The question, then of importance here is whether gasoline trucks catch fire on the public highways in the ordinary course of things if they are properly maintained, loaded and operated. We think the answer to that question must be in the negative. Certainly, the defendant cannot well argue what, in final analysis, must mean that, in the usual operation of its trucking business, it was likely to cause dangerous conflagrations on public highways even though it exercised proper care in the maintenance and operation of its automotive vehicles. The facts pleaded by the plaintiff, when proven, will afford an inference of negligence that will carry the case to the jury; and the duty will then be upon the defendant to exculpate itself by acceptable explanation that the accident occurred through no fault of its own.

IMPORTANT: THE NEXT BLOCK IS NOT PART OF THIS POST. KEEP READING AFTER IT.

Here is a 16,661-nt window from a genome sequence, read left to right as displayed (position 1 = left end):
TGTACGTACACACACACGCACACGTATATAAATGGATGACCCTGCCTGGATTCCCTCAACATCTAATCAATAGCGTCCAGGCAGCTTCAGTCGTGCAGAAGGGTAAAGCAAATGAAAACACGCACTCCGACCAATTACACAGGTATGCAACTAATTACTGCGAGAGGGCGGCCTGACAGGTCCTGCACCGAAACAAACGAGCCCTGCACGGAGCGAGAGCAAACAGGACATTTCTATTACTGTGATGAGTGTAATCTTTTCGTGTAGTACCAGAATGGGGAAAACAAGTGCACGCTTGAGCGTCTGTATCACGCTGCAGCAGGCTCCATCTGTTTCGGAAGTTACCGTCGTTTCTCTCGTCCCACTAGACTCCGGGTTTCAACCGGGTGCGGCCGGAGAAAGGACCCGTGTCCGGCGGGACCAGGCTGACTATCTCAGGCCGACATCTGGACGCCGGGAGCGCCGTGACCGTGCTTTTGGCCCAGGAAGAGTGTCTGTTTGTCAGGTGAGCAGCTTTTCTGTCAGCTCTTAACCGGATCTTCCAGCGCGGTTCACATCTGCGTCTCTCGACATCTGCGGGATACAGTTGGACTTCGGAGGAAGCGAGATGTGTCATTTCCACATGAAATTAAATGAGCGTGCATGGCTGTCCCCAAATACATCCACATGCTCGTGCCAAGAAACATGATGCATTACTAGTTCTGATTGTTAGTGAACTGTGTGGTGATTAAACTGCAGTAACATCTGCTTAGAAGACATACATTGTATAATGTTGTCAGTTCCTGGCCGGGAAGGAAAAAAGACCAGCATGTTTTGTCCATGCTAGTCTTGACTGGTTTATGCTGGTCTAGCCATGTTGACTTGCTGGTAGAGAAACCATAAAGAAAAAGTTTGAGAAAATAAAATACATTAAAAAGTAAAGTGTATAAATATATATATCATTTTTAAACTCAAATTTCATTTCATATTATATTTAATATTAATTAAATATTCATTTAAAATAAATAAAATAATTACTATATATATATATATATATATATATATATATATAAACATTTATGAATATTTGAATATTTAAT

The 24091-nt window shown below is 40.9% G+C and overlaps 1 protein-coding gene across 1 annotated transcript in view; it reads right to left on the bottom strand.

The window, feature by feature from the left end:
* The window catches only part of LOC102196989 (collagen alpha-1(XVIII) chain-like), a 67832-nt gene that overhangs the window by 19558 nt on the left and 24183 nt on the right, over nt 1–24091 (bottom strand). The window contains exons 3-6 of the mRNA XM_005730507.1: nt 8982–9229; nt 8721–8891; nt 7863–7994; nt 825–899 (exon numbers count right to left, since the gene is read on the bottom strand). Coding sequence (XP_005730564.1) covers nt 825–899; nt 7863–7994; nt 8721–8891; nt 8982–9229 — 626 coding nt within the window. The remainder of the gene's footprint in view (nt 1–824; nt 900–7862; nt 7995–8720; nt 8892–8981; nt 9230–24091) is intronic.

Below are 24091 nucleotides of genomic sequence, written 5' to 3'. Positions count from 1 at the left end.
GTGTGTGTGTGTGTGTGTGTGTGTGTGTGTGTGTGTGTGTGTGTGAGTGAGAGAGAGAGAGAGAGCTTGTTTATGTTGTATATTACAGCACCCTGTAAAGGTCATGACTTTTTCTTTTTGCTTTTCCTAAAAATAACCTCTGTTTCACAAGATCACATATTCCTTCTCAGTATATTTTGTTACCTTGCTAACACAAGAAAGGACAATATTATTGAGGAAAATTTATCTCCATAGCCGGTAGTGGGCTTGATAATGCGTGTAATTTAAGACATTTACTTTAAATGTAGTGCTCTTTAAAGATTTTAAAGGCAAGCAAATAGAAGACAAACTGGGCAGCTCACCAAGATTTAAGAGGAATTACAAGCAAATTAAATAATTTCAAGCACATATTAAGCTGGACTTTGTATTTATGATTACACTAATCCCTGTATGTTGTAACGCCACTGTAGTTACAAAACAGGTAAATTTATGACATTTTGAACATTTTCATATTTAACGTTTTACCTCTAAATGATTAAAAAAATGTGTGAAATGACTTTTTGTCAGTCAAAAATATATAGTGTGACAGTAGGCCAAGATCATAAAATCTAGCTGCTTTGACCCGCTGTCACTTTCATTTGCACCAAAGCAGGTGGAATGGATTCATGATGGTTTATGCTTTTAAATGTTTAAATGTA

Judgment reversed with a procedendo.